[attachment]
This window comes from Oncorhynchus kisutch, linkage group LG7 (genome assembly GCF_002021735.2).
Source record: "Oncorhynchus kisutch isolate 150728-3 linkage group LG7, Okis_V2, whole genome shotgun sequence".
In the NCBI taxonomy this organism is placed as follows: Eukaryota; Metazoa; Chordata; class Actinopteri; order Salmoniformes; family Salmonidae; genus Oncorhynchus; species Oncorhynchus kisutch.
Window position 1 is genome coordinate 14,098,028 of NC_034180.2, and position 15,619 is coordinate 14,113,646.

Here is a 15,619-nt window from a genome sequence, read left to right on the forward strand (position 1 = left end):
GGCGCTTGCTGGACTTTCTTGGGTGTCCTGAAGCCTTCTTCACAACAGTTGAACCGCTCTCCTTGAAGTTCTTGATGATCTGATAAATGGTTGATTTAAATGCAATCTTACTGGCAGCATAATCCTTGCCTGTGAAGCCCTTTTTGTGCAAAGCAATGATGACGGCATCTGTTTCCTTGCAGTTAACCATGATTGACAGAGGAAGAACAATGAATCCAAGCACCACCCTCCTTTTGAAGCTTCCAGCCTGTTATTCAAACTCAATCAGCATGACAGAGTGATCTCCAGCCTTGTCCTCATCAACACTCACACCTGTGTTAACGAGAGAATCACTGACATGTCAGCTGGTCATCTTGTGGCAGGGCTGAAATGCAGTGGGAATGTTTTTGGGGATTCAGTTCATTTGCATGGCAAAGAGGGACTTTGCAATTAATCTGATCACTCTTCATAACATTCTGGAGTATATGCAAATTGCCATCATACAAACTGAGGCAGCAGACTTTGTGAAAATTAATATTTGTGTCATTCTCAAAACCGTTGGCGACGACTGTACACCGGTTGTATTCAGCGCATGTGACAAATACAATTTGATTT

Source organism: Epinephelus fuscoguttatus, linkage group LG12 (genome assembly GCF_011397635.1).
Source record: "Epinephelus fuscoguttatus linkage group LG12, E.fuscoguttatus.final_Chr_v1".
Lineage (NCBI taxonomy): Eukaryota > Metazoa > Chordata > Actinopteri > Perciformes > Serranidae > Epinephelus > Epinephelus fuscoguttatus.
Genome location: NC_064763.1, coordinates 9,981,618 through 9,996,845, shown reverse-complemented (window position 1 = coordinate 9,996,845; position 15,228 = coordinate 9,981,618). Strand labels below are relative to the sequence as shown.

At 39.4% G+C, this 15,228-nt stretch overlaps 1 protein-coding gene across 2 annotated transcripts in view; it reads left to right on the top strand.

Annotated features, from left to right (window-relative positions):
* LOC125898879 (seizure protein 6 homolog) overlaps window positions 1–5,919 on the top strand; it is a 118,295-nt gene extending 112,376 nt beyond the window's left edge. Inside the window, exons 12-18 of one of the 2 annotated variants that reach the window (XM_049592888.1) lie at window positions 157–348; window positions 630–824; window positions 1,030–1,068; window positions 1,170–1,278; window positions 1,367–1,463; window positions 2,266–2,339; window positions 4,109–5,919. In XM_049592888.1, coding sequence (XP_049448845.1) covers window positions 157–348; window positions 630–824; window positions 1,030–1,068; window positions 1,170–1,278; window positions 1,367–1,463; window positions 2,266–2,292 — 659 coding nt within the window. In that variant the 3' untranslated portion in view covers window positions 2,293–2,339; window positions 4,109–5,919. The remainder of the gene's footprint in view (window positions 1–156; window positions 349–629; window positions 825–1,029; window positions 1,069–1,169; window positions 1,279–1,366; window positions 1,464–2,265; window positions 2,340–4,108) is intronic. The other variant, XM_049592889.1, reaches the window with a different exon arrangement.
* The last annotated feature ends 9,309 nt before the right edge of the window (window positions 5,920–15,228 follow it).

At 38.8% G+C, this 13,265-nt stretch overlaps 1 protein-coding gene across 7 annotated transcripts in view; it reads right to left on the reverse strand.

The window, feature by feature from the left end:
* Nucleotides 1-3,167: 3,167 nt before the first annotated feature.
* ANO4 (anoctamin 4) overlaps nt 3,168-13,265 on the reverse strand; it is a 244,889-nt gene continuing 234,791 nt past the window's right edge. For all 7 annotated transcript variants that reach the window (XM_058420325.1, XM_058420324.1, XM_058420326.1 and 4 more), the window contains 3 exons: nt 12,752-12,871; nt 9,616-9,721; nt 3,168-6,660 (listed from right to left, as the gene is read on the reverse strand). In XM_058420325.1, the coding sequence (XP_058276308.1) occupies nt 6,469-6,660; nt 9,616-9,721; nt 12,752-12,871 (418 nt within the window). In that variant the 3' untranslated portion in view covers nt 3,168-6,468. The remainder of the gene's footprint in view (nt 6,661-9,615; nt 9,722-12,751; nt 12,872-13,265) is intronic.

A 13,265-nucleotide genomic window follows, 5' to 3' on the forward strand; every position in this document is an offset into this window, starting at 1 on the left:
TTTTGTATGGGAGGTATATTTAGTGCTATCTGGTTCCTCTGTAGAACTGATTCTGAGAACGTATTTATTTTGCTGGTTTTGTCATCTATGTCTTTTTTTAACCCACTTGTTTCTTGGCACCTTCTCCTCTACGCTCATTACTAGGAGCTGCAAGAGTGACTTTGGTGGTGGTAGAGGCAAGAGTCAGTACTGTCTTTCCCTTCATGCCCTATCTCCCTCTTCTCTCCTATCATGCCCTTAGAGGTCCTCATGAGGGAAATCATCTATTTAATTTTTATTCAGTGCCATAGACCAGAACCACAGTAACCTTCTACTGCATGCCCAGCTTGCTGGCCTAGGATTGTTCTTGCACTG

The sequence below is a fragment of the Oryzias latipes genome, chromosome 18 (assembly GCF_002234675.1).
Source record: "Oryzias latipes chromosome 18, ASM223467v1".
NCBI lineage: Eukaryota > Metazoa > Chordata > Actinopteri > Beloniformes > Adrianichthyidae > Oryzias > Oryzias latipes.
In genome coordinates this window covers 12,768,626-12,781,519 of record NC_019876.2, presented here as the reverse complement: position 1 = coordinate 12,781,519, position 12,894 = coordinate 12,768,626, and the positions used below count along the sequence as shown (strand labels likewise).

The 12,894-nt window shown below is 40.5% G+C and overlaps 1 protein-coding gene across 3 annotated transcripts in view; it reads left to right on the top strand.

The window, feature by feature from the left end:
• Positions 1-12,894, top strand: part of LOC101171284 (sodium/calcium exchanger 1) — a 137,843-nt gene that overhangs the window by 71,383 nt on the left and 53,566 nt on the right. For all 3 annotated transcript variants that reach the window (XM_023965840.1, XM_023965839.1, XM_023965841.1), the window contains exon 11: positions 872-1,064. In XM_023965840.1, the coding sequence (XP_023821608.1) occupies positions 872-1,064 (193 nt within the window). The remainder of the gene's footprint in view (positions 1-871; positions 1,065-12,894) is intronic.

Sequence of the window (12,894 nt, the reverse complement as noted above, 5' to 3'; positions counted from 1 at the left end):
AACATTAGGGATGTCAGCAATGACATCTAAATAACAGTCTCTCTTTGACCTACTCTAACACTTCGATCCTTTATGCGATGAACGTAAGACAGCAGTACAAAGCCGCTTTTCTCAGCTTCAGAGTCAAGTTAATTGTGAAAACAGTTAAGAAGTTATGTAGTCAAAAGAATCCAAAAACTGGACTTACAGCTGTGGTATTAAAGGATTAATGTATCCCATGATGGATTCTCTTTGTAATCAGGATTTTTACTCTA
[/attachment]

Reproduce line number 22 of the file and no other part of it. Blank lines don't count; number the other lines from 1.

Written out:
Source record: "Oryzias latipes chromosome 18, ASM223467v1".